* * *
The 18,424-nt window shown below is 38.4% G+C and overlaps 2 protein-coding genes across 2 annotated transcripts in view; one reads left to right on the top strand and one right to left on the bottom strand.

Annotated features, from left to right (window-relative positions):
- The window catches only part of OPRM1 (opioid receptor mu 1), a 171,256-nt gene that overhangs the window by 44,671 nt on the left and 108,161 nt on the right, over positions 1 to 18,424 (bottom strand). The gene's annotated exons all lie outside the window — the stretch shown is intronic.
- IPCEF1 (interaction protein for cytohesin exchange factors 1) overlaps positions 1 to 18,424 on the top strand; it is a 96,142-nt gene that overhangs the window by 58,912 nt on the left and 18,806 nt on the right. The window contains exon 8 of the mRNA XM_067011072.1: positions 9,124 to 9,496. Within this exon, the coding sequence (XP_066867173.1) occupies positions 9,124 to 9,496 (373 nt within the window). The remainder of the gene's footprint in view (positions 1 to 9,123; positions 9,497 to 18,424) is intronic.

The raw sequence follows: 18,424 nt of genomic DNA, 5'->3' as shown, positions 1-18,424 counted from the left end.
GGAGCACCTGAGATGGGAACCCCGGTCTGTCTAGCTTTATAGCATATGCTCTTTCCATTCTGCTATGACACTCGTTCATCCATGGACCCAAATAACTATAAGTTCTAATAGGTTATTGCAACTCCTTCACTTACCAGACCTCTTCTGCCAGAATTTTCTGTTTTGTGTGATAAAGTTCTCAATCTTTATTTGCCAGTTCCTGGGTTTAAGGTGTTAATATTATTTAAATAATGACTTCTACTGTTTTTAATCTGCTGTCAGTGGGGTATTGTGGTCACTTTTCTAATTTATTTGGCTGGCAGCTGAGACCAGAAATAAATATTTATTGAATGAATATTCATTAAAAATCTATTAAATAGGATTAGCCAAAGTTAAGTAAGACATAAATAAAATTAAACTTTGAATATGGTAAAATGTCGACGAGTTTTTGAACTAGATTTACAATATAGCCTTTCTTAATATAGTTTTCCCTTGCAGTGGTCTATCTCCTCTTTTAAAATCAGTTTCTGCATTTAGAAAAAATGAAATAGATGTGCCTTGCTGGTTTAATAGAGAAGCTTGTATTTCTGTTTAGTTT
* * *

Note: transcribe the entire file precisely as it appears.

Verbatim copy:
The 18,424-nt window shown below is 38.4% G+C and overlaps 2 protein-coding genes across 2 annotated transcripts in view; one reads left to right on the top strand and one right to left on the bottom strand.

Annotated features, from left to right (window-relative positions):
- The window catches only part of OPRM1 (opioid receptor mu 1), a 171,256-nt gene that overhangs the window by 44,671 nt on the left and 108,161 nt on the right, over positions 1 to 18,424 (bottom strand). The gene's annotated exons all lie outside the window — the stretch shown is intronic.
- IPCEF1 (interaction protein for cytohesin exchange factors 1) overlaps positions 1 to 18,424 on the top strand; it is a 96,142-nt gene that overhangs the window by 58,912 nt on the left and 18,806 nt on the right. The window contains exon 8 of the mRNA XM_067011072.1: positions 9,124 to 9,496. Within this exon, the coding sequence (XP_066867173.1) occupies positions 9,124 to 9,496 (373 nt within the window). The remainder of the gene's footprint in view (positions 1 to 9,123; positions 9,497 to 18,424) is intronic.

The raw sequence follows: 18,424 nt of genomic DNA, 5'->3' as shown, positions 1-18,424 counted from the left end.
GGAGCACCTGAGATGGGAACCCCGGTCTGTCTAGCTTTATAGCATATGCTCTTTCCATTCTGCTATGACACTCGTTCATCCATGGACCCAAATAACTATAAGTTCTAATAGGTTATTGCAACTCCTTCACTTACCAGACCTCTTCTGCCAGAATTTTCTGTTTTGTGTGATAAAGTTCTCAATCTTTATTTGCCAGTTCCTGGGTTTAAGGTGTTAATATTATTTAAATAATGACTTCTACTGTTTTTAATCTGCTGTCAGTGGGGTATTGTGGTCACTTTTCTAATTTATTTGGCTGGCAGCTGAGACCAGAAATAAATATTTATTGAATGAATATTCATTAAAAATCTATTAAATAGGATTAGCCAAAGTTAAGTAAGACATAAATAAAATTAAACTTTGAATATGGTAAAATGTCGACGAGTTTTTGAACTAGATTTACAATATAGCCTTTCTTAATATAGTTTTCCCTTGCAGTGGTCTATCTCCTCTTTTAAAATCAGTTTCTGCATTTAGAAAAAATGAAATAGATGTGCCTTGCTGGTTTAATAGAGAAGCTTGTATTTCTGTTTAGTTT